The extraordinary meeting of the Spanish Cabinet that was held on Saturday made the declaration of the state of alarm announced by Spanish Prime Minister Pedro Sánchez the day before official. The plan includes a wide range of exceptional measures, which have been introduced across Spain, and are aimed at coordinating the efforts of all public administrations as well as implicating members of the public in the efforts to contain the spread of coronavirus infections.
With these drastic actions, the Spanish government has set out the essential framework of action to deal with one of the biggest public health challenges the world has seen up until now. From this moment onward, the effectiveness of this framework will depend on each and every one of Spain’s administrations, as well as all citizens, recognizing the fact that they are directly involved in the objectives set out by the government, and assume them as their own.
The hours, days and weeks that are ahead of us will not be easy, as has been seen by the spread of the Covid-19 disease in China and Italy, countries that have gone through the experience of a mass outbreak ahead of Spain, with the tragic consequences that this has involved for their at-risk populations.
The closure of commercial and leisure outlets, as well as the cancelation of public events of any kind, are essential in order to reduce the number of infections, as per the scientific evidence so far gathered.
That also goes for the restrictions on freedom of movement that went into action on Saturday night, which allow for citizens to return to their usual place of residence should they have traveled to another part of Spain.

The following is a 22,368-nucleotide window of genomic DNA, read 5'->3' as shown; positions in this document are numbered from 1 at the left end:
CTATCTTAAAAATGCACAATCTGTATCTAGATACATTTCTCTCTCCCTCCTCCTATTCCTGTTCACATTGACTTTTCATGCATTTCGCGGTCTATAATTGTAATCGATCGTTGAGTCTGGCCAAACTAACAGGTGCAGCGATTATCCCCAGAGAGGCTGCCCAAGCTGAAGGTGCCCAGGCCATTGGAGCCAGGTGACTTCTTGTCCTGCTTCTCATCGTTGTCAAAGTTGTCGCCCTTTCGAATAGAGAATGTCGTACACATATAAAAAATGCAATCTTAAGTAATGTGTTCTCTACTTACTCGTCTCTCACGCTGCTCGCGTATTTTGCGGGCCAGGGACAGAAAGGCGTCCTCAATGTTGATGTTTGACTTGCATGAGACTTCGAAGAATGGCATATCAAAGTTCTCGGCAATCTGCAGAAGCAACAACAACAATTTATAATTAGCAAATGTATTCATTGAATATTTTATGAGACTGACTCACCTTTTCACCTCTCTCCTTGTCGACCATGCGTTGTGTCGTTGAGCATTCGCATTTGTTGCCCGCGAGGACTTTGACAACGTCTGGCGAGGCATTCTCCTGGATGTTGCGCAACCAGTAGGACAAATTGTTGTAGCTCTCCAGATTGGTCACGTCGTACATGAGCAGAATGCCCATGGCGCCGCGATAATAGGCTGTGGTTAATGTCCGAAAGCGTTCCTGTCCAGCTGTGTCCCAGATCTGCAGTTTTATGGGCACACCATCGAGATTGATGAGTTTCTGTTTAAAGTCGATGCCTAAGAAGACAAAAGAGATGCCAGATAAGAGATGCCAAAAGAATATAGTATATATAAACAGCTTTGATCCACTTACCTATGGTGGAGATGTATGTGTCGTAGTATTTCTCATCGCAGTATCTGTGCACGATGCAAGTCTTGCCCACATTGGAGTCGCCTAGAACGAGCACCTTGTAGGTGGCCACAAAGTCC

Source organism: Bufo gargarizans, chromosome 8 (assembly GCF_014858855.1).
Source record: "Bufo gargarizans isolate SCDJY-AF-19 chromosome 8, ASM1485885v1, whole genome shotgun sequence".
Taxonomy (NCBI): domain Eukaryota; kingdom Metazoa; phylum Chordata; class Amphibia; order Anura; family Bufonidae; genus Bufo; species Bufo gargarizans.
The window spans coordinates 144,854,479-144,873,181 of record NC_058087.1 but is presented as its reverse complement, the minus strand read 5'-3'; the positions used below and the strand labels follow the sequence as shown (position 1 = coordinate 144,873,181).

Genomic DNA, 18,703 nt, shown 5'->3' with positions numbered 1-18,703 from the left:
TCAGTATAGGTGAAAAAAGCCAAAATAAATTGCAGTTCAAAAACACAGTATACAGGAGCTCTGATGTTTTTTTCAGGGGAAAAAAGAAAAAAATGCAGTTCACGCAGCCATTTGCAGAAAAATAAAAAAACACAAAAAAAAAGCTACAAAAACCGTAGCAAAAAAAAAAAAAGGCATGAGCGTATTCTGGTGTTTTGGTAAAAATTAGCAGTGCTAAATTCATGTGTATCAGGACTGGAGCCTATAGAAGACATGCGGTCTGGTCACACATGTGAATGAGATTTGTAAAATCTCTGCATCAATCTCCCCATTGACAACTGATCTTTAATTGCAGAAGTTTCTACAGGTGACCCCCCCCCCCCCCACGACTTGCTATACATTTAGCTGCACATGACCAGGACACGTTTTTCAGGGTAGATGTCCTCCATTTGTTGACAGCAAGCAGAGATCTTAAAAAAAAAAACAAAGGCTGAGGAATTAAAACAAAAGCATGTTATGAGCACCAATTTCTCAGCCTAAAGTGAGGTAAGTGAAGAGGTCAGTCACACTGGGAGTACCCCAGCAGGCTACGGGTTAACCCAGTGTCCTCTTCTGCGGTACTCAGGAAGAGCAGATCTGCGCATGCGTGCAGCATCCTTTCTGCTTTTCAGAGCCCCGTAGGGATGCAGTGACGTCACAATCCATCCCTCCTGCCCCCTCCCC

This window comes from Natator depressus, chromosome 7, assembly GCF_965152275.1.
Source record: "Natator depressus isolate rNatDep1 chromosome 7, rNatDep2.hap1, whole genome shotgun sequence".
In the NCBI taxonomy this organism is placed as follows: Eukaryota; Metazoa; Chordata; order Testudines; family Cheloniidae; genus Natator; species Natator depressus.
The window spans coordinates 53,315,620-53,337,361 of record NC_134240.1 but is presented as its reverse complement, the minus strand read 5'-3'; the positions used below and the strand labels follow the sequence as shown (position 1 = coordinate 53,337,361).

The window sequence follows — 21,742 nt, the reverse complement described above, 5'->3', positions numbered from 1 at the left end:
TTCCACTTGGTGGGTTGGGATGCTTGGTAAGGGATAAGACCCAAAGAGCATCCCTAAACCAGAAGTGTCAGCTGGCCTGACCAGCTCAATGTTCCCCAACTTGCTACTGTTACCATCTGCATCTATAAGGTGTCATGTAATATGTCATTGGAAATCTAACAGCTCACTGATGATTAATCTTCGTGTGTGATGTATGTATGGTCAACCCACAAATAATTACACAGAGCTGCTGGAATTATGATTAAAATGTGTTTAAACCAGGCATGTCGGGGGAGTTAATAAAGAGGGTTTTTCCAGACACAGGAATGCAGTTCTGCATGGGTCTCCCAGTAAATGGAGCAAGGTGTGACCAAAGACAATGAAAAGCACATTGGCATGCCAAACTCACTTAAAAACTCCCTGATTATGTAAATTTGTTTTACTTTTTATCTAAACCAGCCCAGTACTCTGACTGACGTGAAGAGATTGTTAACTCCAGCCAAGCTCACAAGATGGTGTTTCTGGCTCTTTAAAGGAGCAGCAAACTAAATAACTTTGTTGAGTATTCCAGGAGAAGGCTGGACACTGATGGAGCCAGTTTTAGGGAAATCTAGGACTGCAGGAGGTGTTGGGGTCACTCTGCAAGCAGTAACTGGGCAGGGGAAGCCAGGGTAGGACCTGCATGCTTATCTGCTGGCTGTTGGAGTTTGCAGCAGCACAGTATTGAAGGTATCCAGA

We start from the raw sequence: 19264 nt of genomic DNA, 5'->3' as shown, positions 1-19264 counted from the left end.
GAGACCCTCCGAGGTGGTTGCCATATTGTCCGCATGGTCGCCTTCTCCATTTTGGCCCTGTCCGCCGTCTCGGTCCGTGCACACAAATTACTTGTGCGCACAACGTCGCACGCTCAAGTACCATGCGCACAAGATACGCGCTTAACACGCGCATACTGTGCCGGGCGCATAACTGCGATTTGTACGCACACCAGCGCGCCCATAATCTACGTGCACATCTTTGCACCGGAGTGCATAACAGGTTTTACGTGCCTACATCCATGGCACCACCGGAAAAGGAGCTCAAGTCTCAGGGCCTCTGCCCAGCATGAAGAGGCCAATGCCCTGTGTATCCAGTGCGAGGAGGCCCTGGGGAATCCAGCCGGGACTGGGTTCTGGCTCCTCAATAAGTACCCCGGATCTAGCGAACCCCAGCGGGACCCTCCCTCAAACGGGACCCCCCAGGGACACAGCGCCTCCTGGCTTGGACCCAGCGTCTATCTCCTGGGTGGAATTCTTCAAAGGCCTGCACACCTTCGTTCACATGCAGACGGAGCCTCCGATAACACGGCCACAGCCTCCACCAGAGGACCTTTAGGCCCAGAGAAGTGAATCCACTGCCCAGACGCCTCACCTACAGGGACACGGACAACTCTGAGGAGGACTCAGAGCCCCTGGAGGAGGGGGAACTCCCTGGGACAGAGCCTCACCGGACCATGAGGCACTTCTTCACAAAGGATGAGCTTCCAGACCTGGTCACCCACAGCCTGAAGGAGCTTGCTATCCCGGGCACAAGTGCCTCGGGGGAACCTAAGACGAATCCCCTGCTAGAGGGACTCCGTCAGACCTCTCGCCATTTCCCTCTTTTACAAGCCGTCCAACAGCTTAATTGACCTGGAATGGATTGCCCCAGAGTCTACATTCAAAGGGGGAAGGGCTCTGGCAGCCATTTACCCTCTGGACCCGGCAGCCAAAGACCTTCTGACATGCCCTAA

The declaration of the state of alarm made by the government is not just a measure aimed at the protection of people’s health, but is also, and above all else, an energetic call for solidarity among Spanish citizens. The difference between the pandemic caused by the SARS-CoV-2 coronavirus and the other threats to public health is the ease and speed of contagion, causing massive and long-term demand for medical attention, something that the health services cannot deal with.
As well as the difficulties that exist for the identification and treatment of the most vulnerable people, in the face of the exceptional numbers of people infected with the coronavirus, there is also the fact that the ordinary health needs of the country must still be attended to – both in terms of emergency services as well as ongoing treatment. Each citizen must consider the consequences of their decisions while the state of alert lasts, taking into account the citizens whose lives are in danger, as well as the situation of health professionals.
The uncertain times in which Spain finds itself should not hide the fact that the outlook ahead is one of overcoming this unprecedented health crisis. We should not fall into the trap of downplaying the threat and deciding that the central government and the other state institutions are simply trying to prohibit certain individual actions among citizens. The reality is that by declaring a state of alarm, we are being invited to take part in a collective task: reducing the risk for the lives of the most vulnerable members of society.
English version by Simon Hunter.